Sudan talks enter day two as key issue still unresolved

Sudanese protesters chant slogans demanding civilian rule on June 29, 2019 at the end of a rally in Khartoum’s twin city of Omdurman in which the chief of the military council delivered a speech. (AFP)
Updated 04 July 2019

Sudan talks enter day two as key issue still unresolved

  • Talks finally resumed Wednesday after intense mediation by Ethiopian and African Union envoys, who have put forward a draft proposal to break the deadlock
  • Tensions further surged between the generals and protest leaders after a deadly pre-dawn raid on a longstanding protest camp in Khartoum on June 3 killed dozens of demonstrators and wounded hundreds

KHARTOUM: Talks between Sudan’s ruling generals and protest leaders, held after weeks of standoff following a deadly crackdown on protesters, enter a second day Thursday with the key issue of forming a new governing body still unresolved.
Sudan has been rocked by a political crisis since the army ousted longtime ruler Omar Al-Bashir in April on the back of widespread protests, with the ruling generals resisting demonstrators’ demands to hand power to a civilian administration.
The generals had previously agreed over a broad civilian structure, but talks between the two sides collapsed in May following a disagreement over who should lead an overall new governing body — a civilian or a soldier.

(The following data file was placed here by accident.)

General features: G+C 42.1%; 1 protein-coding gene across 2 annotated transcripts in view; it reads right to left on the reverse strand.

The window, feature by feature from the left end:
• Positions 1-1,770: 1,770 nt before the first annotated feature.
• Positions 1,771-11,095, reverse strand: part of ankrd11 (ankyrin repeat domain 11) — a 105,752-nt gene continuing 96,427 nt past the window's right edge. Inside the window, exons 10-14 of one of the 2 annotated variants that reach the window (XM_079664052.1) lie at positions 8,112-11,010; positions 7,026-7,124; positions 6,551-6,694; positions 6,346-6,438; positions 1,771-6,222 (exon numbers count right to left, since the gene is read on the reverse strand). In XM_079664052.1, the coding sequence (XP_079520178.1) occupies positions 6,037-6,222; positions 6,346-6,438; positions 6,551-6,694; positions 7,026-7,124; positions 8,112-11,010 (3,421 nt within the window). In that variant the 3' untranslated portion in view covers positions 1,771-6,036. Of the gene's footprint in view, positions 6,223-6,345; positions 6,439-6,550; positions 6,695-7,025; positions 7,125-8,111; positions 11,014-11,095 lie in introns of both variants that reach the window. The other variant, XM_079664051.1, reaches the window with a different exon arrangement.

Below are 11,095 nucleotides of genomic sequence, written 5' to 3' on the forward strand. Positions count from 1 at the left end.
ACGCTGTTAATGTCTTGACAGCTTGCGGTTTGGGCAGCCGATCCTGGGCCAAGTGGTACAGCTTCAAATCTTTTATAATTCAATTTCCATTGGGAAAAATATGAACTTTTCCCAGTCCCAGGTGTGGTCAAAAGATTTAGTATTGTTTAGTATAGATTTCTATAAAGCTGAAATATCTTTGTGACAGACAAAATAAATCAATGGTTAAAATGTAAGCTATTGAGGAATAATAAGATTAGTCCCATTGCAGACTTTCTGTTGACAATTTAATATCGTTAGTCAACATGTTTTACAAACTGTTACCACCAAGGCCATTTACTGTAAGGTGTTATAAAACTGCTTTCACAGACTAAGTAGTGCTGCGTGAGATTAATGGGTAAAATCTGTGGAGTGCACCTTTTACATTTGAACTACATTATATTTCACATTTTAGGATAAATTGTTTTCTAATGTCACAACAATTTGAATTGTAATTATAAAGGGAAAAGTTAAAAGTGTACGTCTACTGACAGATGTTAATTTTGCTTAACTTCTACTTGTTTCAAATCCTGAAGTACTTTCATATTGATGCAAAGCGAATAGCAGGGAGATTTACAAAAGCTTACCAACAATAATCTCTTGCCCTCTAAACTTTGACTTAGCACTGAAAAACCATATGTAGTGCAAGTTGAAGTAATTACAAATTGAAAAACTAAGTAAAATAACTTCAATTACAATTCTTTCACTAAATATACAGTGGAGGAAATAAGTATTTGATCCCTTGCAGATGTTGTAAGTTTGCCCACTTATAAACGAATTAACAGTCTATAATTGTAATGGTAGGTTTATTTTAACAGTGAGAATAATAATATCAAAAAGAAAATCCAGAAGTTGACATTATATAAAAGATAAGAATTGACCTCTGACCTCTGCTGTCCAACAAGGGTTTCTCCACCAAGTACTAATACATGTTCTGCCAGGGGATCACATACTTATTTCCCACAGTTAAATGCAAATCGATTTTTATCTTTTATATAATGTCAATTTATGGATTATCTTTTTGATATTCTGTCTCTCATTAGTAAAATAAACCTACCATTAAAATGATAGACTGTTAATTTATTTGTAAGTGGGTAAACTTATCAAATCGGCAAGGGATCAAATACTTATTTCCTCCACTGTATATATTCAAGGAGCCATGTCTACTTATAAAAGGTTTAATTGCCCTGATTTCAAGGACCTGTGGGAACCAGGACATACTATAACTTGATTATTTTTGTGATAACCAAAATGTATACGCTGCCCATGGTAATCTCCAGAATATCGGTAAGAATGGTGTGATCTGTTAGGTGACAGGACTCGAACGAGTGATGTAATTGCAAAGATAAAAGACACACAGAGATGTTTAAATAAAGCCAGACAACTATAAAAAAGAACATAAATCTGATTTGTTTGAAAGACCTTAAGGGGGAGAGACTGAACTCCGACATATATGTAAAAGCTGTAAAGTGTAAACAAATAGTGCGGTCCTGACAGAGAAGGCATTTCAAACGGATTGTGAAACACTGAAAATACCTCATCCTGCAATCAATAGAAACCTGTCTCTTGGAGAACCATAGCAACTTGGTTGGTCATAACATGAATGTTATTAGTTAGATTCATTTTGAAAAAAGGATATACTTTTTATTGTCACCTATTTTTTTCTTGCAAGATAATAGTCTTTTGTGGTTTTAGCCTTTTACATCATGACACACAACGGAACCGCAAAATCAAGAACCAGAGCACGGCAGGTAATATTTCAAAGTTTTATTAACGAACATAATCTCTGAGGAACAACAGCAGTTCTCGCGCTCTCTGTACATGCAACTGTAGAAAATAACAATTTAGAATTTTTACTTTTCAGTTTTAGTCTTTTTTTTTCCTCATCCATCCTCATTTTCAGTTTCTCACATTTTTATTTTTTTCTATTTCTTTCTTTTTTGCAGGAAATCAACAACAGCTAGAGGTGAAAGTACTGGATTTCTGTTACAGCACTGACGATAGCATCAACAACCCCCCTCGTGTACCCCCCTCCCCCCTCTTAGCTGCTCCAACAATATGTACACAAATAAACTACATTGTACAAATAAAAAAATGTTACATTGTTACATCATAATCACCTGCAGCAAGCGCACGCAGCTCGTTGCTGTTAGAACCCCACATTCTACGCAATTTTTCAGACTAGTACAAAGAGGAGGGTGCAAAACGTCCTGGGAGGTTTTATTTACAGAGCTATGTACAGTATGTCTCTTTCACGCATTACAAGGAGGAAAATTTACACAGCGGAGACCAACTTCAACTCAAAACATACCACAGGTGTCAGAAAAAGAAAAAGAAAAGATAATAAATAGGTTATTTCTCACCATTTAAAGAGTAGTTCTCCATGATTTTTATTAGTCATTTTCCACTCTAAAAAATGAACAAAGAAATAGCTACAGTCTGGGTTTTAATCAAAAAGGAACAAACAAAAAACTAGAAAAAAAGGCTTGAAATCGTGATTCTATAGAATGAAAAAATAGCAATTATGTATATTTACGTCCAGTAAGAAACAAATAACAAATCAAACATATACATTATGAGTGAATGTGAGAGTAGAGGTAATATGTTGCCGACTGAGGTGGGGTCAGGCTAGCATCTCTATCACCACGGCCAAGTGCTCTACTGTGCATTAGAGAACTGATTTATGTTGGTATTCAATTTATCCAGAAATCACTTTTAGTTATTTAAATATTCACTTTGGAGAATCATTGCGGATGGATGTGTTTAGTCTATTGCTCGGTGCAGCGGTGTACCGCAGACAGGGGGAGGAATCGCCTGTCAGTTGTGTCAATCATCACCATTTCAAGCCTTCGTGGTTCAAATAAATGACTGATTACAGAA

Tensions further surged between the generals and protest leaders after a deadly pre-dawn raid on a longstanding protest camp in Khartoum on June 3 killed dozens of demonstrators and wounded hundreds.
Talks finally resumed Wednesday after intense mediation by Ethiopian and African Union envoys, who have put forward a draft proposal to break the deadlock.
The two sides were due to meet again on Thursday evening.
“The discussion will be about who heads the sovereign council,” a prominent protest leader who is part of the talks, Ahmed Al-Rabie, told AFP, referring to the governing body.
He said the ruling military council that took power after Bashir’s ouster insists the head of the new governing body be from the army.
“We believe that symbolically the head of the state must be a civilian,” Rabie said.
For weeks this issue has rocked Sudan, extending the political crisis triggered since the fall of Bashir.
The joint Ethiopian and African Union blueprint calls for a civilian-majority ruling body.
On Wednesday, the first day of the latest round of talks, the two sides did not discuss the crucial issue of the governing body.
“The parties conducted responsible negotiations and agreed on some issues,” African Union mediator Mohamed El Hacen Lebatt told reporters overnight after long hours of talks held at a luxury hotel in the capital.
“There’s a decision taken to release all political detainees.”
A group of 235 fighters from a faction of a Darfur rebel group that is part of the protest movement were released later on Thursday.
They were freed from Al-Huda prison in Omdurman, the twin city of Khartoum across the Nile river, an AFP correspondent reported, adding that many relatives had arrived to receive the fighters.